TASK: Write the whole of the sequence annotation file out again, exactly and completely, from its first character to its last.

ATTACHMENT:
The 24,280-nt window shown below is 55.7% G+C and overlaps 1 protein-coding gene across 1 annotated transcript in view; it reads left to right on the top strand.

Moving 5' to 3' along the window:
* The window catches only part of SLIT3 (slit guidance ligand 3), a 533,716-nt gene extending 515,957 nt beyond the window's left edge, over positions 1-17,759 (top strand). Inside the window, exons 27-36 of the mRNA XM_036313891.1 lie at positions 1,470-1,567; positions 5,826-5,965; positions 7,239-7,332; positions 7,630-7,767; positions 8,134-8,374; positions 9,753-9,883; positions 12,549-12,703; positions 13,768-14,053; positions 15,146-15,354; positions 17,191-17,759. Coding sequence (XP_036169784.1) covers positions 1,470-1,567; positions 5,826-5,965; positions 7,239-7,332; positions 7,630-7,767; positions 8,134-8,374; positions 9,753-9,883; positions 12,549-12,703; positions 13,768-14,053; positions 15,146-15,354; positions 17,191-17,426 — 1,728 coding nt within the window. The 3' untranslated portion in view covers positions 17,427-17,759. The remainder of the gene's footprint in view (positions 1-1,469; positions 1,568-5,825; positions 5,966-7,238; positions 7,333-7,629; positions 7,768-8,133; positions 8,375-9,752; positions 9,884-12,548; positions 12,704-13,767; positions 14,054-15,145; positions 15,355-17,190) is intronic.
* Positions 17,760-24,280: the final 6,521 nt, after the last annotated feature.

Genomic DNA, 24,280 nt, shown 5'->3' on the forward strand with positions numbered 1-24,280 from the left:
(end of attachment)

The 24,280-nt window shown below is 55.7% G+C and overlaps 1 protein-coding gene across 1 annotated transcript in view; it reads left to right on the top strand.

Moving 5' to 3' along the window:
* The window catches only part of SLIT3 (slit guidance ligand 3), a 533,716-nt gene extending 515,957 nt beyond the window's left edge, over positions 1-17,759 (top strand). Inside the window, exons 27-36 of the mRNA XM_036313891.1 lie at positions 1,470-1,567; positions 5,826-5,965; positions 7,239-7,332; positions 7,630-7,767; positions 8,134-8,374; positions 9,753-9,883; positions 12,549-12,703; positions 13,768-14,053; positions 15,146-15,354; positions 17,191-17,759. Coding sequence (XP_036169784.1) covers positions 1,470-1,567; positions 5,826-5,965; positions 7,239-7,332; positions 7,630-7,767; positions 8,134-8,374; positions 9,753-9,883; positions 12,549-12,703; positions 13,768-14,053; positions 15,146-15,354; positions 17,191-17,426 — 1,728 coding nt within the window. The 3' untranslated portion in view covers positions 17,427-17,759. The remainder of the gene's footprint in view (positions 1-1,469; positions 1,568-5,825; positions 5,966-7,238; positions 7,333-7,629; positions 7,768-8,133; positions 8,375-9,752; positions 9,884-12,548; positions 12,704-13,767; positions 14,054-15,145; positions 15,355-17,190) is intronic.
* Positions 17,760-24,280: the final 6,521 nt, after the last annotated feature.

Genomic DNA, 24,280 nt, shown 5'->3' on the forward strand with positions numbered 1-24,280 from the left: